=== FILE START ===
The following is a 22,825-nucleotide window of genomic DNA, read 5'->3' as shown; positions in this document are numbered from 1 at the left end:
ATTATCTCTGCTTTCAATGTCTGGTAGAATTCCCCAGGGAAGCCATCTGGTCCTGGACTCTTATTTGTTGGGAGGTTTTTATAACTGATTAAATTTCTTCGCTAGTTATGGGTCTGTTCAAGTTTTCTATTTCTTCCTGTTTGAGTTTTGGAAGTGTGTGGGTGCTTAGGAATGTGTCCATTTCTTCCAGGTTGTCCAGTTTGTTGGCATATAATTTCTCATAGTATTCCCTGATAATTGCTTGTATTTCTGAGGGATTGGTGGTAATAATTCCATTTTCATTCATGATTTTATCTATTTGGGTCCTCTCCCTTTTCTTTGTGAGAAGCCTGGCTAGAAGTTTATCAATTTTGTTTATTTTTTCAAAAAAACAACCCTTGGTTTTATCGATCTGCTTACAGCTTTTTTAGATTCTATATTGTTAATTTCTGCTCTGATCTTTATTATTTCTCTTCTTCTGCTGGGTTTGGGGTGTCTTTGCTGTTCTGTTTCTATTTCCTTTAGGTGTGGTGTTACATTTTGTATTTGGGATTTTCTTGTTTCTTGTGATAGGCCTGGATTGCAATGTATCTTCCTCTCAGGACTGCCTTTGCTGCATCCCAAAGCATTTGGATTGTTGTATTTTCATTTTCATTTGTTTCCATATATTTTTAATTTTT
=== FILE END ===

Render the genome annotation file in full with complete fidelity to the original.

The following is a 22,825-nucleotide window of genomic DNA, read 5'->3' as shown; positions in this document are numbered from 1 at the left end:
ATTATCTCTGCTTTCAATGTCTGGTAGAATTCCCCAGGGAAGCCATCTGGTCCTGGACTCTTATTTGTTGGGAGGTTTTTATAACTGATTAAATTTCTTCGCTAGTTATGGGTCTGTTCAAGTTTTCTATTTCTTCCTGTTTGAGTTTTGGAAGTGTGTGGGTGCTTAGGAATGTGTCCATTTCTTCCAGGTTGTCCAGTTTGTTGGCATATAATTTCTCATAGTATTCCCTGATAATTGCTTGTATTTCTGAGGGATTGGTGGTAATAATTCCATTTTCATTCATGATTTTATCTATTTGGGTCCTCTCCCTTTTCTTTGTGAGAAGCCTGGCTAGAAGTTTATCAATTTTGTTTATTTTTTCAAAAAAACAACCCTTGGTTTTATCGATCTGCTTACAGCTTTTTTAGATTCTATATTGTTAATTTCTGCTCTGATCTTTATTATTTCTCTTCTTCTGCTGGGTTTGGGGTGTCTTTGCTGTTCTGTTTCTATTTCCTTTAGGTGTGGTGTTACATTTTGTATTTGGGATTTTCTTGTTTCTTGTGATAGGCCTGGATTGCAATGTATCTTCCTCTCAGGACTGCCTTTGCTGCATCCCAAAGCATTTGGATTGTTGTATTTTCATTTTCATTTGTTTCCATATATTTTTAATTTTT